Having survived poverty and a marriage that she said almost cost her life, Tamara Hylton is now reaching out to others through education, motivational speeches and music.
“I want to be remembered as an advocate for people empowerment – especially women,” she told The Beacon.
Tamara, who has been teaching at H.J. Robinson High School in the Turks and Caicos Islands for five years, hails from White Marl district, Clarendon.
She recalls growing up with her late father George Hylton – a farmer, and her mother Marion Hylton who was a vendor.
Both parents, together, struggled to make ends meet and to send their children to school.
Marion, for example, spent days at Coronation Market in Kingston weekly, selling the produce reaped from her husband’s farm or bought from residents of her community.
“Mom was the market woman that everyone wanted to sell their load because she was fair…” Tamara recalled, adding: “I was never ashamed of my mother’s hussle.”
From an early age, Tamara understood the value of education. It is not surprising that she did well at Bird Hill Primary School, Chandler’s Pen Primary, and Garvey Maceo High School.
After graduating from Shortwood Teachers College in 2003 with a Diploma in Education, she worked as a teacher at Happy Grove High School in Portland.
Tamara eventually enrolled part-time at the University of the West Indies (UWI). In 2007, she obtained First Class Honours upon completion of her first degree in Family and Consumer Science.
Tamara recently completed a Master of Science in Management and Educational Leadership through the UWI Open Campus.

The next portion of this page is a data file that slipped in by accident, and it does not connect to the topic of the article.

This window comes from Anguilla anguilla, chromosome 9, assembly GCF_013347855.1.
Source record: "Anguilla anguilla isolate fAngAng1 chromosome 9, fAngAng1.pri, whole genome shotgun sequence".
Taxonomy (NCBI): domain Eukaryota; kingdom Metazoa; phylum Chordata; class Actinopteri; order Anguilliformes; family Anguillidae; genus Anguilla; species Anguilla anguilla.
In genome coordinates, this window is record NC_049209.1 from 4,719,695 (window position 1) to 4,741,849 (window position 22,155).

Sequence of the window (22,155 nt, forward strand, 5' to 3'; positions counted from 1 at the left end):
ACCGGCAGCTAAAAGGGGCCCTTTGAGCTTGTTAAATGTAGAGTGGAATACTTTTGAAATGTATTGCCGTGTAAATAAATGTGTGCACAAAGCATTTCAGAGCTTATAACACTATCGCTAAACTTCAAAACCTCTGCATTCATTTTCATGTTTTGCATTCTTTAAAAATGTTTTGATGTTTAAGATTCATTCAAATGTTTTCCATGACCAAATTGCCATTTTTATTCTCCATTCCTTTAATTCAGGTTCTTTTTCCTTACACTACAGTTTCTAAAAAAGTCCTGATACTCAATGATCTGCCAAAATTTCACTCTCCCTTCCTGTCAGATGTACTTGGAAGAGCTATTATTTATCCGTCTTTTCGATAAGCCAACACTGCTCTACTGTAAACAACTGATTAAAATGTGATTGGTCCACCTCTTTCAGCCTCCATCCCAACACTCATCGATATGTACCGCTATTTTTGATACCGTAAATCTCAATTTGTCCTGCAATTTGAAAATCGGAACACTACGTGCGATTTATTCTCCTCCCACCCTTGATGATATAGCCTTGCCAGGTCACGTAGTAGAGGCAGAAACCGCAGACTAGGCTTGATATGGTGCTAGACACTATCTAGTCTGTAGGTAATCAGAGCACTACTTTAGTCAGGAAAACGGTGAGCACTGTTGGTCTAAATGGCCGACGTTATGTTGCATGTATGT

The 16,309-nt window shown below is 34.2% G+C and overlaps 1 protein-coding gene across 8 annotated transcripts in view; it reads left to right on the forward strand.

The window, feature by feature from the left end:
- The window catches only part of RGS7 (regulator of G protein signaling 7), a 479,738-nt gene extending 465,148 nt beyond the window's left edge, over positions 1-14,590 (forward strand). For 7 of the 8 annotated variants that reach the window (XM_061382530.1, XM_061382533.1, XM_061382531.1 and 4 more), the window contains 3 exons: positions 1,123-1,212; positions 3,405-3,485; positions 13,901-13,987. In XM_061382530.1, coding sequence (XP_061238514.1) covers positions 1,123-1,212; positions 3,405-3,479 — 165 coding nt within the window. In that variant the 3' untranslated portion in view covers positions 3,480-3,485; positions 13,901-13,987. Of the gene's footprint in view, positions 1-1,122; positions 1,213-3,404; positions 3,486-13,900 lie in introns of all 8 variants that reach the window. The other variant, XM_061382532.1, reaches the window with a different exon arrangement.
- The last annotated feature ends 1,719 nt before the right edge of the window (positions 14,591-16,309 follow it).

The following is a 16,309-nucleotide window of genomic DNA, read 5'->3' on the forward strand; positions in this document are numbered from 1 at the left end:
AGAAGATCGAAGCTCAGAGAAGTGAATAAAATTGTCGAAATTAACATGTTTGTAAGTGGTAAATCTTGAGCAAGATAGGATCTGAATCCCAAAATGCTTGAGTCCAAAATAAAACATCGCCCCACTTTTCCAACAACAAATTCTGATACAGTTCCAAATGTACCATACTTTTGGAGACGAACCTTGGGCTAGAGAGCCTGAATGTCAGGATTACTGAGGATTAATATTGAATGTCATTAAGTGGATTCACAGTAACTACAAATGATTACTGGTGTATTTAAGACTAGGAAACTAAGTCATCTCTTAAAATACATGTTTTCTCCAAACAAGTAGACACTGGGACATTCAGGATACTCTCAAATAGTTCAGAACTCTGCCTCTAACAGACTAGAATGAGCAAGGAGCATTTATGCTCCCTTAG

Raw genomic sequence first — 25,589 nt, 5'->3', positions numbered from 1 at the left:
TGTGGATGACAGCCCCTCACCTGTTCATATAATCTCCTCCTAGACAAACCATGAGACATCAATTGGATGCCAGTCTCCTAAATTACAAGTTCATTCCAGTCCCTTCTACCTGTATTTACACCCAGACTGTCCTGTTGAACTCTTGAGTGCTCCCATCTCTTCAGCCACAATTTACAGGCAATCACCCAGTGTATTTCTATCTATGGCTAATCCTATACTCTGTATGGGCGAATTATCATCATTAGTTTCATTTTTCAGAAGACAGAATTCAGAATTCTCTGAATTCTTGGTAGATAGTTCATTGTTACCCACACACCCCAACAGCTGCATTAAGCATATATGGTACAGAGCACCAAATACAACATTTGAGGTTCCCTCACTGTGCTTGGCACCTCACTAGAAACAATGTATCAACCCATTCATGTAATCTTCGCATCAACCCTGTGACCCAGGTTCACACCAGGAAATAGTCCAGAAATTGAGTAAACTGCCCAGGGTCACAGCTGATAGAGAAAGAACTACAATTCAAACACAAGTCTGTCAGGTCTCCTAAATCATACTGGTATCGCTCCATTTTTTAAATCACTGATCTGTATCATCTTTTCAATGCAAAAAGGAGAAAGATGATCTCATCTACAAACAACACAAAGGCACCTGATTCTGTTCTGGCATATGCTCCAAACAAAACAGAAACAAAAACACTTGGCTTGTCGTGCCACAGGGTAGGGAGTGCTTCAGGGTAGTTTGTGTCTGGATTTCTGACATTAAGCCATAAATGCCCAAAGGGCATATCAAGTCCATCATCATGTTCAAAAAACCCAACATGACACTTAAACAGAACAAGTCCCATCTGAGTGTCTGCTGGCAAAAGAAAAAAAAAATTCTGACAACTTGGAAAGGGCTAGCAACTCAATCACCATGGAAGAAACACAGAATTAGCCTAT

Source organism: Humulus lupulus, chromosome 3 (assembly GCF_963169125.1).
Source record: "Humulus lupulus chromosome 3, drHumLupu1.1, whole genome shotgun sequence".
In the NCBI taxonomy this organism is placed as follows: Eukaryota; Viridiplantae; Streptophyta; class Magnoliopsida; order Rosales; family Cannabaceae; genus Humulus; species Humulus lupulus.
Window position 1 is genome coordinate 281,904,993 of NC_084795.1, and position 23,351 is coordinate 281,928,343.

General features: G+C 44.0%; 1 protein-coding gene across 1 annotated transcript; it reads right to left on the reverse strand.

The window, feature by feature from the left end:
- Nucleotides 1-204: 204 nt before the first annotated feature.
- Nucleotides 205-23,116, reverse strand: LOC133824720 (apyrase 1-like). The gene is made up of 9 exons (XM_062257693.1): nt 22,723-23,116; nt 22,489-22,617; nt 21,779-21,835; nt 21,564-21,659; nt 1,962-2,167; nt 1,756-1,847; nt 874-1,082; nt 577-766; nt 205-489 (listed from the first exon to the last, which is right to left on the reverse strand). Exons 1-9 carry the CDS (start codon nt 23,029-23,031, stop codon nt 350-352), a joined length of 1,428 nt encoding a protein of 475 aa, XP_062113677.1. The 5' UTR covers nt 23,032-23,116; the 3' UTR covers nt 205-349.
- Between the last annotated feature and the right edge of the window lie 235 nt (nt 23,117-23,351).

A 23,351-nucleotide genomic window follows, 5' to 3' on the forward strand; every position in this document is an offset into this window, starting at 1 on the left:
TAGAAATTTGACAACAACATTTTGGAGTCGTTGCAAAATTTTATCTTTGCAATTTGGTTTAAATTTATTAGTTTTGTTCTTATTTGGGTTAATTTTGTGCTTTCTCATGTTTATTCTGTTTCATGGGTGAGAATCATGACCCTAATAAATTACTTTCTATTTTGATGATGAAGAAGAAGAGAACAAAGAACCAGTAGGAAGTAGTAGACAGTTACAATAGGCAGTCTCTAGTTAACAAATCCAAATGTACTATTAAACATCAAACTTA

She, in 2014, left Jamaica to work in the Turks and Caicos Islands.
Leaving her homeland did not only provide a grand opportunity for professional development.
“Coming to Turks provided a place of recluse where I could have healed and recovered from the abusive situation I was in. I have met a lot of wonderful people here,” Tamara told The Beacon, adding that she often plays an active role in events held at her place of work.
She also launched a 4-H Club at her school, and helped to start one at another educational institution on the island.
Tamara, who has a son – Amiel, said she was baptized at age nine.
She is now trying to strengthen her Christian ministry, especially through Gospel music.
“As early as maybe six years old or seven, I was singing at rallies,” Tamara noted, adding that she served as choir director both in Portland and in Turks and the Caicos Islands.
Her singing ministry, so far, has taken her to places such as New York, Connecticut, and Florida in the United States.
Tamara, whose first album – My Story, My Song – will be released this summer, advised Jamaicans living abroad to always remember the people who helped them back home.
“Never forget where you are coming from and the people who contributed to your growth,” she declared, adding: “Help those you can help whenever you can, and make sure to secure your future and that of your children.”
By Horace Mills, Journalist
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